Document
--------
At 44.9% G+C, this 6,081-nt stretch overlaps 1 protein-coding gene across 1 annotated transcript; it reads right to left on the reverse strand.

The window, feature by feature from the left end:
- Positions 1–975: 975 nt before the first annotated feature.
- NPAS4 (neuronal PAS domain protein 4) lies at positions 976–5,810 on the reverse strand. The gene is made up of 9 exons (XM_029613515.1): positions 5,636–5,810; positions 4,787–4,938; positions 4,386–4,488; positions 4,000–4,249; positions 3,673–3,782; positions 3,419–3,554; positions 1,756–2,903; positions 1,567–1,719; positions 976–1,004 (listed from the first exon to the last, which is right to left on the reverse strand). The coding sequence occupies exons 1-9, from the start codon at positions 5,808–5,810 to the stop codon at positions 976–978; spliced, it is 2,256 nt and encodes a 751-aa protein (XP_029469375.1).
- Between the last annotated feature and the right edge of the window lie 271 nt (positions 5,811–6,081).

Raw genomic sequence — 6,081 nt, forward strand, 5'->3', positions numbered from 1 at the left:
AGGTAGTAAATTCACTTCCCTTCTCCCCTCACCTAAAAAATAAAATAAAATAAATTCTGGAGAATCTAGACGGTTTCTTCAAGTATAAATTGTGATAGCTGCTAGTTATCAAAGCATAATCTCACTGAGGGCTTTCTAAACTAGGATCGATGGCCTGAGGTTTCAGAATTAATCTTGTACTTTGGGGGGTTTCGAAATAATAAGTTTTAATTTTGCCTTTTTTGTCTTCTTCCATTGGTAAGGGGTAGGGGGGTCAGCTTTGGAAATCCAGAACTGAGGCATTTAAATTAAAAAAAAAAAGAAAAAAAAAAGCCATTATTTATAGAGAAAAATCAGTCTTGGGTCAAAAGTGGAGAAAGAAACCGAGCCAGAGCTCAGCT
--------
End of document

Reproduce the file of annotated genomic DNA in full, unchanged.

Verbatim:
At 44.9% G+C, this 6,081-nt stretch overlaps 1 protein-coding gene across 1 annotated transcript; it reads right to left on the reverse strand.

The window, feature by feature from the left end:
- Positions 1–975: 975 nt before the first annotated feature.
- NPAS4 (neuronal PAS domain protein 4) lies at positions 976–5,810 on the reverse strand. The gene is made up of 9 exons (XM_029613515.1): positions 5,636–5,810; positions 4,787–4,938; positions 4,386–4,488; positions 4,000–4,249; positions 3,673–3,782; positions 3,419–3,554; positions 1,756–2,903; positions 1,567–1,719; positions 976–1,004 (listed from the first exon to the last, which is right to left on the reverse strand). The coding sequence occupies exons 1-9, from the start codon at positions 5,808–5,810 to the stop codon at positions 976–978; spliced, it is 2,256 nt and encodes a 751-aa protein (XP_029469375.1).
- Between the last annotated feature and the right edge of the window lie 271 nt (positions 5,811–6,081).

Raw genomic sequence — 6,081 nt, forward strand, 5'->3', positions numbered from 1 at the left:
AGGTAGTAAATTCACTTCCCTTCTCCCCTCACCTAAAAAATAAAATAAAATAAATTCTGGAGAATCTAGACGGTTTCTTCAAGTATAAATTGTGATAGCTGCTAGTTATCAAAGCATAATCTCACTGAGGGCTTTCTAAACTAGGATCGATGGCCTGAGGTTTCAGAATTAATCTTGTACTTTGGGGGGTTTCGAAATAATAAGTTTTAATTTTGCCTTTTTTGTCTTCTTCCATTGGTAAGGGGTAGGGGGGTCAGCTTTGGAAATCCAGAACTGAGGCATTTAAATTAAAAAAAAAAAGAAAAAAAAAAGCCATTATTTATAGAGAAAAATCAGTCTTGGGTCAAAAGTGGAGAAAGAAACCGAGCCAGAGCTCAGCT